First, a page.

3. Alice Coachman loved to run and jump. Trouble was, in the 1930’s it was not considered ladylike or useful for a young African-American girl to spend time on athletics. Lang’s biography explores the racism, sexism and poverty that should have kept Alice Coachman’s feet on the ground and the guts and determination that propelled her become the first African American female gold medal winner at the 1948 Summer Olympics in post-war London. Perfectly timed for children interested by this summer [...]

    4. A wonderful introduction to the first African American woman to win an Olympic gold medal. At a time when girls where discouraged from running and jumping Alice Coachman soared and paved the way for Wilma Rudolph and Jackie Joyner-Kersee. Also contains an interesting afterword about how London hosted the games with less than 2 years to prepare, after WW II, while the streets were covered with bomb debris and there were still shortages of food, clothing and gasoline. Switzerland donated gymnastic [...]

    5. Can you name the first African-American woman to win an Olympic gold medal?It was high-jumper Alice Coachman, as I learned from this well told and softly illustrated picture book biography. Coachman overcame racism, poverty, restrictive gender roles and tough athletic competition to achieve her dream.This book has interesting historical connections, not only to segregation in the Unite States, but also to WWII. The back matter includes a section on how the 1948 Olympics managed to be pulled off [...]

    6. Inspiring story about a little girl from Albany, Georgia, who rose above poverty, discrimination and segregation to attend Tuskegee Institute High school on a track scholarship, and ultimately become the first African American woman to win an Olympic medal. Gorgeous pastel illustrations compliment the text. Alice Coachman said it best:" When the going gets tough and you feel like throwing your hands in the air, listen to that voice that tells you, 'Keep going. Hang in there.' Guts and determinat [...]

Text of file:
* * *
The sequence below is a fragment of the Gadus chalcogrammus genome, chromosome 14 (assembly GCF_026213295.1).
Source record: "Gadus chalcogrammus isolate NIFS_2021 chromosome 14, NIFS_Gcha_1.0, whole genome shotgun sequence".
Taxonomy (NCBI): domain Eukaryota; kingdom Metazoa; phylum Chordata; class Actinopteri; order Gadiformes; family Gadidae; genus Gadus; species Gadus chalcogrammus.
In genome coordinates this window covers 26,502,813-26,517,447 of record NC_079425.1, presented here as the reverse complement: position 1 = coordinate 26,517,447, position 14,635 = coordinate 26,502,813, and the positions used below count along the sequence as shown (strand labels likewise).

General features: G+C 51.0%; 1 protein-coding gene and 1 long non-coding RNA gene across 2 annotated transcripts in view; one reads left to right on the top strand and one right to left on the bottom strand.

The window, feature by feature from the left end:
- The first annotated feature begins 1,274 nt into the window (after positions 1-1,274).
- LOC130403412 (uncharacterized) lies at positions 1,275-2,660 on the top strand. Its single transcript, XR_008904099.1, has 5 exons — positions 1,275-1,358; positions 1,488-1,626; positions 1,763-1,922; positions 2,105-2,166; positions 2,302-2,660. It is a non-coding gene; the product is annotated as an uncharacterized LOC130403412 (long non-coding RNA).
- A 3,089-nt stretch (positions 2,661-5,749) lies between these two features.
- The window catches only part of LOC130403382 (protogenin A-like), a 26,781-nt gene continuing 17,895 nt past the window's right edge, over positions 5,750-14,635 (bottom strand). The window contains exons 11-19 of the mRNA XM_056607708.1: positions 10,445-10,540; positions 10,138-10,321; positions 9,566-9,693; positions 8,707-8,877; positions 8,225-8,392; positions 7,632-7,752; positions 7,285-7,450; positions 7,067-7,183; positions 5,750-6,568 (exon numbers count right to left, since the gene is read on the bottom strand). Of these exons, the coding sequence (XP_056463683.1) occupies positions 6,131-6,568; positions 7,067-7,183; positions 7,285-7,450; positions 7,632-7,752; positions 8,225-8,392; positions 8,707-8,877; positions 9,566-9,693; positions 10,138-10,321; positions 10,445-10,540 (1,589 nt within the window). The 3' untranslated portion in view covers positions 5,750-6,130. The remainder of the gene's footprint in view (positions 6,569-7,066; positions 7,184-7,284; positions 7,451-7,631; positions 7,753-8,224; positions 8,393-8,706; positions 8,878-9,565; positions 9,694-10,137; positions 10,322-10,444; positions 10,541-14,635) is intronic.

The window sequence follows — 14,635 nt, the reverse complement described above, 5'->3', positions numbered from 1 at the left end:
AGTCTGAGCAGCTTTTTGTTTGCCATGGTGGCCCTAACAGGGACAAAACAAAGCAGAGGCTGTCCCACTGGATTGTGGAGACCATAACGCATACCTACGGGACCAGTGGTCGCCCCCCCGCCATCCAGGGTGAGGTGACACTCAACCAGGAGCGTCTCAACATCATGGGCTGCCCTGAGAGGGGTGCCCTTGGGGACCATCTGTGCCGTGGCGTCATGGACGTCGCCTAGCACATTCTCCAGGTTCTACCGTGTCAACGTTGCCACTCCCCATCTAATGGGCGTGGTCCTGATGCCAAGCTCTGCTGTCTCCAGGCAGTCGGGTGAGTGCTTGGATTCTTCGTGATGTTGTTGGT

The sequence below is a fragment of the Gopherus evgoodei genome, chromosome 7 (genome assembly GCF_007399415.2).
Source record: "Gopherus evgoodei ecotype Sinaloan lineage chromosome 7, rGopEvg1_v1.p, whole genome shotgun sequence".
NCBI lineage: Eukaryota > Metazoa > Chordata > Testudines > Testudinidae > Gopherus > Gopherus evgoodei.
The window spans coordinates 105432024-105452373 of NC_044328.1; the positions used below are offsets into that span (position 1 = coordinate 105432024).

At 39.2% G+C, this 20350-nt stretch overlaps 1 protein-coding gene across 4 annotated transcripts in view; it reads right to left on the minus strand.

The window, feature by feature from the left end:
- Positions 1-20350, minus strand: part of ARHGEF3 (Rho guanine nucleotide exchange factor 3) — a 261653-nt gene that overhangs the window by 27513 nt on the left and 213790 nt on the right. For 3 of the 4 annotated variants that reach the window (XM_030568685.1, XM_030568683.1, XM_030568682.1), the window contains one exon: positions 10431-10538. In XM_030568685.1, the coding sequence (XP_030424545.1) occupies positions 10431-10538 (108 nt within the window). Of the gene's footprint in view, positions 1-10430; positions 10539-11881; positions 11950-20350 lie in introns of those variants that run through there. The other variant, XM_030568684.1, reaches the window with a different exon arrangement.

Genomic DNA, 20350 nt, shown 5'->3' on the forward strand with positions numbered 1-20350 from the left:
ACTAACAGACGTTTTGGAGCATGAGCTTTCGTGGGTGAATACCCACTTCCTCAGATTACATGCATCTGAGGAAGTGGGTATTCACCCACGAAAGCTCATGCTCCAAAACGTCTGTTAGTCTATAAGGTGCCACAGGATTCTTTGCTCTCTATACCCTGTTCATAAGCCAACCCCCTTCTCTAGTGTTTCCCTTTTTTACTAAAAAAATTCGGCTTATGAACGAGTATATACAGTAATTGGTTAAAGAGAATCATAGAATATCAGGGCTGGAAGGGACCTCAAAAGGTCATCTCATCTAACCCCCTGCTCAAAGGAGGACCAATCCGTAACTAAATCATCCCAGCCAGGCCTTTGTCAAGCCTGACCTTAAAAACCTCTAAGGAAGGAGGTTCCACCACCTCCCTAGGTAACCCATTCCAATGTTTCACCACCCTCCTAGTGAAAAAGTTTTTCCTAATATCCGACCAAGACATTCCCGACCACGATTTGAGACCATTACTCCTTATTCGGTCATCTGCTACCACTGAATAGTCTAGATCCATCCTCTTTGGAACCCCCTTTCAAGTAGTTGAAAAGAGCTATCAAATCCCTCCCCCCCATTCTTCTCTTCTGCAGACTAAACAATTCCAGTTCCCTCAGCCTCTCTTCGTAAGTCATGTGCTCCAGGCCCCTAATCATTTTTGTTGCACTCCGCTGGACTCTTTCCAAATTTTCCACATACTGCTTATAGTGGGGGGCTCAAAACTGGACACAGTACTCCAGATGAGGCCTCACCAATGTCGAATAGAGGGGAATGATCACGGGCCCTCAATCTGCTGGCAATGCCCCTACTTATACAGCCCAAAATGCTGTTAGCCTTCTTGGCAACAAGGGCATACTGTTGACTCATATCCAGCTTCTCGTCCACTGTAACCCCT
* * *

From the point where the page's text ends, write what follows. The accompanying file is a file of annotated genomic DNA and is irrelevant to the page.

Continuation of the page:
7. I read this book to two sets of 4th grade students to showcase what a biography is. (I'm a substitute teacher.) I didn't know Alice Coachman existed until I read this book to them, and I think it's an inspiring story of persistence and determination. My first set of students particularly enjoyed the story. I think it was an important read because the majority of my students today were African-American. It's a great story to read for all kids (but particularly minority kids) to show them that fol [...]

    8. Alice Coachman was the first African American woman to win a gold medal in the Olympics in 1948. That's quite an accomplishment in it's own right. Knowing that she dealt with sexism, poverty and racism along the way make's her achievement even more extraordinary.

    9. Picturebook biography of an Olympic star that could not compete in the Olympics still after World War II ended. A short biography of a woman African American that gives a glimpse into the south before civil rights.

    10. Wonderful picture book biography of the first African-American woman to win an Olympic Gold Medal. This was a fact I did not know. Beautifully illustrated by Floyd Cooper.

    11. The amazing story of the first African American woman to become a gold medalist. A great early elementary bio.

    12. Loved the story, and the message. The illustrations needed some spunk. Great read aloud for older kids studying American and Black history.